The blogsite Writers for Dinner offers Eunice Tiptree’s artful micro essay “The Boy and the Corn Stalk”—only 653 words—which is a boyhood story that flashes forward to an adulthood realization. I adore it. This essay, employing an unusual third-person point of view, possesses the strangeness of art.
Here’s the Gertrude Stein-ish sing-song once-upon-a-time opening:
“Once there was a little boy, just one little boy even though this was the late 1950s and there were lots of little boys and little girls too. There were lots, but this little boy lived far away from them in a place he though the center of the world, a place of fields filled with rows of shrubs, a nursery filled with plants with Latin names. This was the 1950s and the little boy loved to sit on his daddy’s lap in the big chair as his father napped on Sunday afternoons, the only time the work paused.”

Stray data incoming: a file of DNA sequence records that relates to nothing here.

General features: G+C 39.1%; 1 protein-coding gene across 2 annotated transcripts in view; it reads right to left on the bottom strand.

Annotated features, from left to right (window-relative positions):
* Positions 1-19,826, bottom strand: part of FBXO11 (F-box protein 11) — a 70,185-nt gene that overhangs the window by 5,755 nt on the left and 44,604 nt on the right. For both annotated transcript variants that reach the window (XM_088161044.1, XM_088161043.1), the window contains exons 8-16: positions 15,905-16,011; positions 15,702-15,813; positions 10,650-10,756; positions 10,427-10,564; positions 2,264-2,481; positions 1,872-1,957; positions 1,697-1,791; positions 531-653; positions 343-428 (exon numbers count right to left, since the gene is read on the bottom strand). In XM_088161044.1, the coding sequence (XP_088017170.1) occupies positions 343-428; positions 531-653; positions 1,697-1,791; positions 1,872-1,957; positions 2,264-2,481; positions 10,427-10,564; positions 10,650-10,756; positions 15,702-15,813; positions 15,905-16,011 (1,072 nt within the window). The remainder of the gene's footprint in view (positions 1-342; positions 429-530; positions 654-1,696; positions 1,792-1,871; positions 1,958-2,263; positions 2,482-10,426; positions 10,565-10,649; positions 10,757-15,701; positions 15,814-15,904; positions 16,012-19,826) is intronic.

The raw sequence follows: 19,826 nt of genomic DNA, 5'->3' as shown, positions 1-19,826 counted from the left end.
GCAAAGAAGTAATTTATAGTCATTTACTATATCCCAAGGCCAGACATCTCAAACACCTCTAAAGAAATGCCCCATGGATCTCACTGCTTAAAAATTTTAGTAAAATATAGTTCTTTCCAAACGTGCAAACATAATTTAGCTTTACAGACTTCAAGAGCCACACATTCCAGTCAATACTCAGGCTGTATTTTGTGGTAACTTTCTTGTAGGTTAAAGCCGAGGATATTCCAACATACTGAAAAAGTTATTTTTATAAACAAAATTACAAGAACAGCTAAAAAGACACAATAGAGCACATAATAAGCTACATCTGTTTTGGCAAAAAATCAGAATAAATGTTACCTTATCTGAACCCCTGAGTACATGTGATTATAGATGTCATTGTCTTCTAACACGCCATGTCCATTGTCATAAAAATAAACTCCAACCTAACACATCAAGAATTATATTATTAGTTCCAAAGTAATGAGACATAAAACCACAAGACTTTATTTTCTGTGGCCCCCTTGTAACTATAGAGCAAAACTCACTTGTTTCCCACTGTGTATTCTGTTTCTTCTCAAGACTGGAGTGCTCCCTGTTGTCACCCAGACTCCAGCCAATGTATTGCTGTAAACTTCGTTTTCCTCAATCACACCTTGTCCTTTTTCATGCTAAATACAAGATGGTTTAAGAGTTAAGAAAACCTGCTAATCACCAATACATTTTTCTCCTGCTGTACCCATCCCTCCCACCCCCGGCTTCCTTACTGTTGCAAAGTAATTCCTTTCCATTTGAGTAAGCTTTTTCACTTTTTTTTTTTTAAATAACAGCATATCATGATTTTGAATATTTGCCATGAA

A mythic tone suffuses “The Boy and the Cornstalk,” which is haunting—yet it’s a commonplace story of childhood. It concentrates childhood. Which makes the simple story, one about an apparently trivial early loss, poignant. Tiptree accomplishes so much with implication. Then she makes a huge leap forward in time to the character’s adult insight—also commonplace on the surface yet rare in portraying a resonant inner moment. I think this realization packs a punch because yet again she captures something deeply personal that’s at the same time a universal experience.